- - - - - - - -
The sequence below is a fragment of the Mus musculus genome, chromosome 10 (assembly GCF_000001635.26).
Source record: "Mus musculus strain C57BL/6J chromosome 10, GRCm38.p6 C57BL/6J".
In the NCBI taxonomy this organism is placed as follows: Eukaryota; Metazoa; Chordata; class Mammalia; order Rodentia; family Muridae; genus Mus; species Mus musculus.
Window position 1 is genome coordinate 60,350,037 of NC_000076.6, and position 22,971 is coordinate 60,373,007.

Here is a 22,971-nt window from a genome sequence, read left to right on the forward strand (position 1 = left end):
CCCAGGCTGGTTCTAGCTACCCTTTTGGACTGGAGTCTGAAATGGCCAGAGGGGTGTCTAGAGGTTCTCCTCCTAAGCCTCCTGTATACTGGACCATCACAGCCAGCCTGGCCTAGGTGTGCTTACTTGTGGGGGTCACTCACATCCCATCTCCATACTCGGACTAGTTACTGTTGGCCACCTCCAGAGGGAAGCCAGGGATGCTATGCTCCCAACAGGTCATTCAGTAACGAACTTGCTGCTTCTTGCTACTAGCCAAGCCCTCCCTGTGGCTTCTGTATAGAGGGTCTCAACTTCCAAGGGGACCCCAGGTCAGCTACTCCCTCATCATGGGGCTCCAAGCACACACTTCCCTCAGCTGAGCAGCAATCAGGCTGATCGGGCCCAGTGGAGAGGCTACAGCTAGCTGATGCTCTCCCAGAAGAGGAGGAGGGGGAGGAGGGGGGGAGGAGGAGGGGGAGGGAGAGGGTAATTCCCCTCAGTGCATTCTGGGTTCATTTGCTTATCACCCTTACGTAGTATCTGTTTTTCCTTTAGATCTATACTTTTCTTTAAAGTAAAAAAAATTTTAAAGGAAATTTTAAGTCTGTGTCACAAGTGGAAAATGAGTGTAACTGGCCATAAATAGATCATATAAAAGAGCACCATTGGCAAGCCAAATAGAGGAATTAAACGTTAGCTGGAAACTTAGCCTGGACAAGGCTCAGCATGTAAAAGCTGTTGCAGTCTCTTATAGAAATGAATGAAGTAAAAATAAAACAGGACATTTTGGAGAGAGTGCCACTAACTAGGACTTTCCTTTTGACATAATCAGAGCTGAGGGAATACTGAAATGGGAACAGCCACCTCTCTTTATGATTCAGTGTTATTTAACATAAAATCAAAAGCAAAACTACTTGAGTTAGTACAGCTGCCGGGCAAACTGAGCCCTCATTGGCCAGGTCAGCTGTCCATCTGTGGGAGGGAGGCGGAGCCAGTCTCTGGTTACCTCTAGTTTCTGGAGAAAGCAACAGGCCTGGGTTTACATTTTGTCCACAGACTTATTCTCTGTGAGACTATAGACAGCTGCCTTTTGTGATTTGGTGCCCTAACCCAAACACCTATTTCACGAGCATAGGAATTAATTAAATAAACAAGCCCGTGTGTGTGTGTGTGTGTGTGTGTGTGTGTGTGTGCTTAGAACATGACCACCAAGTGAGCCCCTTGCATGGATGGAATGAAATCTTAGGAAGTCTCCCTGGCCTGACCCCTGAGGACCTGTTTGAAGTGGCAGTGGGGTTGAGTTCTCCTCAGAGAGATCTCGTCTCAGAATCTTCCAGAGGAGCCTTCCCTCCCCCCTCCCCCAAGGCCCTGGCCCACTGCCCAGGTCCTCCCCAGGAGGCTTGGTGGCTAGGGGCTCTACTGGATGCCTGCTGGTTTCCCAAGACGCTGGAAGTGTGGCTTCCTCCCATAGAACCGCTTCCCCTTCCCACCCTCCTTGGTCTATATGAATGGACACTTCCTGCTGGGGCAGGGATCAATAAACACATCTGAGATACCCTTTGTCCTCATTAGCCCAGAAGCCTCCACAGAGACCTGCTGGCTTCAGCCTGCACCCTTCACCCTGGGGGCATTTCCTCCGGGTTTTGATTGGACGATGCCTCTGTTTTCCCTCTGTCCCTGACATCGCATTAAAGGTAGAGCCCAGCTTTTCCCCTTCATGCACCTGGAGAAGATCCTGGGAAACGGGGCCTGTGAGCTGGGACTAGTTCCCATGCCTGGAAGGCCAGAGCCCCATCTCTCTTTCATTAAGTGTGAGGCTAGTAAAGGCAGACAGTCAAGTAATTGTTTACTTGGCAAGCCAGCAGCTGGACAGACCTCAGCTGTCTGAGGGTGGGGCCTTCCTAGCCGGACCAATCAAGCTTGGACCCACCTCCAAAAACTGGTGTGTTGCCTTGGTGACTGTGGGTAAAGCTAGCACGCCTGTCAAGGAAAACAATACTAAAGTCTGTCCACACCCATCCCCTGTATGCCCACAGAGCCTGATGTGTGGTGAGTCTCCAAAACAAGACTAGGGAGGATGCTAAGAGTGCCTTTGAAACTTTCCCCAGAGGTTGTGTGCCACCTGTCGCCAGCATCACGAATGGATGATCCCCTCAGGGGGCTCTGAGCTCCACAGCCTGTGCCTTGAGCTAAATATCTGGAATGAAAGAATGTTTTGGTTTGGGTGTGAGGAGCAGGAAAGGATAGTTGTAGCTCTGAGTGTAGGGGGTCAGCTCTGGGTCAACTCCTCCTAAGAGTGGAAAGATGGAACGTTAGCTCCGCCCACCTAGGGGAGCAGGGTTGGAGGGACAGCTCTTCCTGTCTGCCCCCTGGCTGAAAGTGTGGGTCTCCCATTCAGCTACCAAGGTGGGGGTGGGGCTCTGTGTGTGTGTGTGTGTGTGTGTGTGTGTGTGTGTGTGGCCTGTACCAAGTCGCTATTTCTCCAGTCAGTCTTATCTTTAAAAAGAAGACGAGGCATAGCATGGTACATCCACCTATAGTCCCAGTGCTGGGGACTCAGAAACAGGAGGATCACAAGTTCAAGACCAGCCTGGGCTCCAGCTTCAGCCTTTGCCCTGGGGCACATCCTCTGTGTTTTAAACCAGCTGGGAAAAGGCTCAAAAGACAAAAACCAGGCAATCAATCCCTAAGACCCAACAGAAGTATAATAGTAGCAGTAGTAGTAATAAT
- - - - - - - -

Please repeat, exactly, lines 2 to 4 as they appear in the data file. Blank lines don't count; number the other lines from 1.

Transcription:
Source record: "Mus musculus strain C57BL/6J chromosome 10, GRCm38.p6 C57BL/6J".
In the NCBI taxonomy this organism is placed as follows: Eukaryota; Metazoa; Chordata; class Mammalia; order Rodentia; family Muridae; genus Mus; species Mus musculus.
Window position 1 is genome coordinate 60,350,037 of NC_000076.6, and position 22,971 is coordinate 60,373,007.